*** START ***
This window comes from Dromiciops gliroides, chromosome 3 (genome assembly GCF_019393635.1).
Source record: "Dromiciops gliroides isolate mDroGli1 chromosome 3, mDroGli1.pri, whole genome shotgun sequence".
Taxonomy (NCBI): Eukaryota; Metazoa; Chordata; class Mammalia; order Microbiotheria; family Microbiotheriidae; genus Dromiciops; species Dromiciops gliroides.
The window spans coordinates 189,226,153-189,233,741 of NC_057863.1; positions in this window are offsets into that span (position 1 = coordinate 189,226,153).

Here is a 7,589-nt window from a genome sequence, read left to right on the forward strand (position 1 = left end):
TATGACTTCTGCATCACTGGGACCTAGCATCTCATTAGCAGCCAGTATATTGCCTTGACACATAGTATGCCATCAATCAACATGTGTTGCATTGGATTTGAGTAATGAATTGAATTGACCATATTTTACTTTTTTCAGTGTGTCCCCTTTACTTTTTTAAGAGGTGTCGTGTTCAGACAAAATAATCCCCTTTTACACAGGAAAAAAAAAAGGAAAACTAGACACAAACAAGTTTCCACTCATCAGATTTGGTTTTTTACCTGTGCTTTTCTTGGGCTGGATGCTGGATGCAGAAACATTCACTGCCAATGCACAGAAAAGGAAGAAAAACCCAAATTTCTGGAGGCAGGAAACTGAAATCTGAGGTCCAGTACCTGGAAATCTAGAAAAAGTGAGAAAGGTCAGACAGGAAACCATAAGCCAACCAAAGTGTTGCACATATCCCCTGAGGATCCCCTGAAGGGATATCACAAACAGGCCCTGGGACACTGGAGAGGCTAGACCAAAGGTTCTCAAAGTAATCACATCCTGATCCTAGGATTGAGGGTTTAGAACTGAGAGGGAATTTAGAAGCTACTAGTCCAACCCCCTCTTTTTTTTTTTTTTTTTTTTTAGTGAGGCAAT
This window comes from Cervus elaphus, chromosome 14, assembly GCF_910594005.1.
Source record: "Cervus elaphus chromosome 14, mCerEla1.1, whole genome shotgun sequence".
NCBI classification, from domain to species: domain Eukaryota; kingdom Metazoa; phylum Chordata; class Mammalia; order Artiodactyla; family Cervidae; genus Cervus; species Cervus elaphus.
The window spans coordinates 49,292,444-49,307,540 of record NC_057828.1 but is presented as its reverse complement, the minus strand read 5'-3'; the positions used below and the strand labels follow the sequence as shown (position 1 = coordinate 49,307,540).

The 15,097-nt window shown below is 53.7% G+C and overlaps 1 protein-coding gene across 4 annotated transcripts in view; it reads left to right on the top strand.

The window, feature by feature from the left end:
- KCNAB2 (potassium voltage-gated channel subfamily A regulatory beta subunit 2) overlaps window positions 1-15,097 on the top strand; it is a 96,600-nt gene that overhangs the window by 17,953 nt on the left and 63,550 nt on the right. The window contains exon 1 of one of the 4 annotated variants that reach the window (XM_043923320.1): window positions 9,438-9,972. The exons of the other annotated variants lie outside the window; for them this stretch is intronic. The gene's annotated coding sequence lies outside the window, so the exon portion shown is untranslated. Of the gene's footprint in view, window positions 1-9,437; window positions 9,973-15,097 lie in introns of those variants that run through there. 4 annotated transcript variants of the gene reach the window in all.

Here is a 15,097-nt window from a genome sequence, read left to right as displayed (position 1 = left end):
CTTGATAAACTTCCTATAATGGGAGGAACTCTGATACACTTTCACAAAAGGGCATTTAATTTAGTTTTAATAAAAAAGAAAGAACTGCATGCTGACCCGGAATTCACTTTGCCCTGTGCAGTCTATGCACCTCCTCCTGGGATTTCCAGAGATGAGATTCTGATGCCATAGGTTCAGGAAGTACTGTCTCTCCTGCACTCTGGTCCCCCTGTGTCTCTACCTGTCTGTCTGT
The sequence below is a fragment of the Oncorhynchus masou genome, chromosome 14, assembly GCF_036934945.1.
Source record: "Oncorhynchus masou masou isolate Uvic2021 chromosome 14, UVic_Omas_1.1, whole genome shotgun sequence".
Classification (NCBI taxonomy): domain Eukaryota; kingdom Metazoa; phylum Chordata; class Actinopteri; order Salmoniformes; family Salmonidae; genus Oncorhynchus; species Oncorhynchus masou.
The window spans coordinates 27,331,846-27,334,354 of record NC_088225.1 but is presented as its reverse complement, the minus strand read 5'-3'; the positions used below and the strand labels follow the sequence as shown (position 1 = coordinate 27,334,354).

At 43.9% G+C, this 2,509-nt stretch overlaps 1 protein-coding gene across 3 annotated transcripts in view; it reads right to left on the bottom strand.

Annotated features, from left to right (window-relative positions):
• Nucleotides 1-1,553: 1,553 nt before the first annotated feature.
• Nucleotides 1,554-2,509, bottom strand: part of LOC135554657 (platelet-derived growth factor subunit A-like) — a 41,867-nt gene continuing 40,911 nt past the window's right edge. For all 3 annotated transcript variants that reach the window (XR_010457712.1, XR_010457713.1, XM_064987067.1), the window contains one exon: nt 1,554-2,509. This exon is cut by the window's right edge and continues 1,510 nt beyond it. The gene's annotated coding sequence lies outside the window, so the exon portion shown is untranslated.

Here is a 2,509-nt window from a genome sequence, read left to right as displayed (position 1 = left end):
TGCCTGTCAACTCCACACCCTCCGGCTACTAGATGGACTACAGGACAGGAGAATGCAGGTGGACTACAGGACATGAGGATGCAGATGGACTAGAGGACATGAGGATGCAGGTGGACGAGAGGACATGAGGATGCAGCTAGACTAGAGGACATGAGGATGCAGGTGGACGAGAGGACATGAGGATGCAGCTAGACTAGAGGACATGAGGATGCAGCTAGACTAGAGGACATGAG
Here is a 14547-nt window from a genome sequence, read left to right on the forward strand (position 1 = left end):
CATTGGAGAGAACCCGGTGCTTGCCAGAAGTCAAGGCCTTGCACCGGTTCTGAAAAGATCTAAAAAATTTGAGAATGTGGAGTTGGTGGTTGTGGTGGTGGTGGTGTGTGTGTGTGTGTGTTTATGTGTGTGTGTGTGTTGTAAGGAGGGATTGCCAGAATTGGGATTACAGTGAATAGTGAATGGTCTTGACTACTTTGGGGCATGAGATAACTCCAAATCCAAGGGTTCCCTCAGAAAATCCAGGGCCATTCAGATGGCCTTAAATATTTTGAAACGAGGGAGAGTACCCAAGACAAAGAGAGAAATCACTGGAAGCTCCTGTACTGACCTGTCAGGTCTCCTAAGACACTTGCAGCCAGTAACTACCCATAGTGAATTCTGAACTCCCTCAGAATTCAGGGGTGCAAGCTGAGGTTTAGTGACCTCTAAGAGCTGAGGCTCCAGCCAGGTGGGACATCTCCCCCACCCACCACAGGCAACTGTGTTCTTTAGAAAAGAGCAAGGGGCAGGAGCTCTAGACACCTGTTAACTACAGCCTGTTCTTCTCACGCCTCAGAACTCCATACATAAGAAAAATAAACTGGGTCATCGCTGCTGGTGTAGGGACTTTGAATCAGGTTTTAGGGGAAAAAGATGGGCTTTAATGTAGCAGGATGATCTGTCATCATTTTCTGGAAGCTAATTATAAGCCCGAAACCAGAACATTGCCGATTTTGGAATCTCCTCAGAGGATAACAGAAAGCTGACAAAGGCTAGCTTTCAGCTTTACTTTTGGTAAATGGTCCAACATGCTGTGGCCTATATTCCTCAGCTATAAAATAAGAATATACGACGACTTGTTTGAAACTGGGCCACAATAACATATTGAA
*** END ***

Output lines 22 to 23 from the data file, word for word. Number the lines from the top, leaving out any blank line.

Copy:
• Nucleotides 1-1,553: 1,553 nt before the first annotated feature.
• Nucleotides 1,554-2,509, bottom strand: part of LOC135554657 (platelet-derived growth factor subunit A-like) — a 41,867-nt gene continuing 40,911 nt past the window's right edge. For all 3 annotated transcript variants that reach the window (XR_010457712.1, XR_010457713.1, XM_064987067.1), the window contains one exon: nt 1,554-2,509. This exon is cut by the window's right edge and continues 1,510 nt beyond it. The gene's annotated coding sequence lies outside the window, so the exon portion shown is untranslated.